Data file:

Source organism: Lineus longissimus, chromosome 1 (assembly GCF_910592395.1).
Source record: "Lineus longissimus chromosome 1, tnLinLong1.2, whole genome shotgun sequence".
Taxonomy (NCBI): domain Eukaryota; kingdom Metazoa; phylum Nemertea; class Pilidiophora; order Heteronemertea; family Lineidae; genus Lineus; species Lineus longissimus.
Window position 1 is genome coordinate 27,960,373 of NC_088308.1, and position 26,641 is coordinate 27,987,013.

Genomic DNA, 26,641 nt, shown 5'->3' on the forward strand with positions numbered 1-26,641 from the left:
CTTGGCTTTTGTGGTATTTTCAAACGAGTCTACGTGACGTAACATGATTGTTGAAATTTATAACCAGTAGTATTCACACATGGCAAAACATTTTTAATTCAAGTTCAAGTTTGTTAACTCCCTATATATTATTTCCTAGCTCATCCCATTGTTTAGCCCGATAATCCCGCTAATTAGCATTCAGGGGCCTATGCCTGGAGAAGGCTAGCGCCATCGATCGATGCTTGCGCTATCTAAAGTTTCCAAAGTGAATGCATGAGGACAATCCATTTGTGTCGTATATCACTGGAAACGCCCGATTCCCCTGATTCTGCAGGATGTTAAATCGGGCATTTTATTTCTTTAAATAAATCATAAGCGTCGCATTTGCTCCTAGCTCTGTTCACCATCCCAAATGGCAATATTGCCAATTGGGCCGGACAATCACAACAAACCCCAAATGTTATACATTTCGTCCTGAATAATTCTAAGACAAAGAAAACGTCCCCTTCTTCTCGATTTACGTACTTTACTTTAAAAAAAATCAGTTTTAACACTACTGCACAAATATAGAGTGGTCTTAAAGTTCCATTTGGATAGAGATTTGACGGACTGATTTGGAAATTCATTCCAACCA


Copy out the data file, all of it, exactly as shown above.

Source organism: Lineus longissimus, chromosome 1 (assembly GCF_910592395.1).
Source record: "Lineus longissimus chromosome 1, tnLinLong1.2, whole genome shotgun sequence".
Taxonomy (NCBI): domain Eukaryota; kingdom Metazoa; phylum Nemertea; class Pilidiophora; order Heteronemertea; family Lineidae; genus Lineus; species Lineus longissimus.
Window position 1 is genome coordinate 27,960,373 of NC_088308.1, and position 26,641 is coordinate 27,987,013.

Genomic DNA, 26,641 nt, shown 5'->3' on the forward strand with positions numbered 1-26,641 from the left:
CTTGGCTTTTGTGGTATTTTCAAACGAGTCTACGTGACGTAACATGATTGTTGAAATTTATAACCAGTAGTATTCACACATGGCAAAACATTTTTAATTCAAGTTCAAGTTTGTTAACTCCCTATATATTATTTCCTAGCTCATCCCATTGTTTAGCCCGATAATCCCGCTAATTAGCATTCAGGGGCCTATGCCTGGAGAAGGCTAGCGCCATCGATCGATGCTTGCGCTATCTAAAGTTTCCAAAGTGAATGCATGAGGACAATCCATTTGTGTCGTATATCACTGGAAACGCCCGATTCCCCTGATTCTGCAGGATGTTAAATCGGGCATTTTATTTCTTTAAATAAATCATAAGCGTCGCATTTGCTCCTAGCTCTGTTCACCATCCCAAATGGCAATATTGCCAATTGGGCCGGACAATCACAACAAACCCCAAATGTTATACATTTCGTCCTGAATAATTCTAAGACAAAGAAAACGTCCCCTTCTTCTCGATTTACGTACTTTACTTTAAAAAAAATCAGTTTTAACACTACTGCACAAATATAGAGTGGTCTTAAAGTTCCATTTGGATAGAGATTTGACGGACTGATTTGGAAATTCATTCCAACCA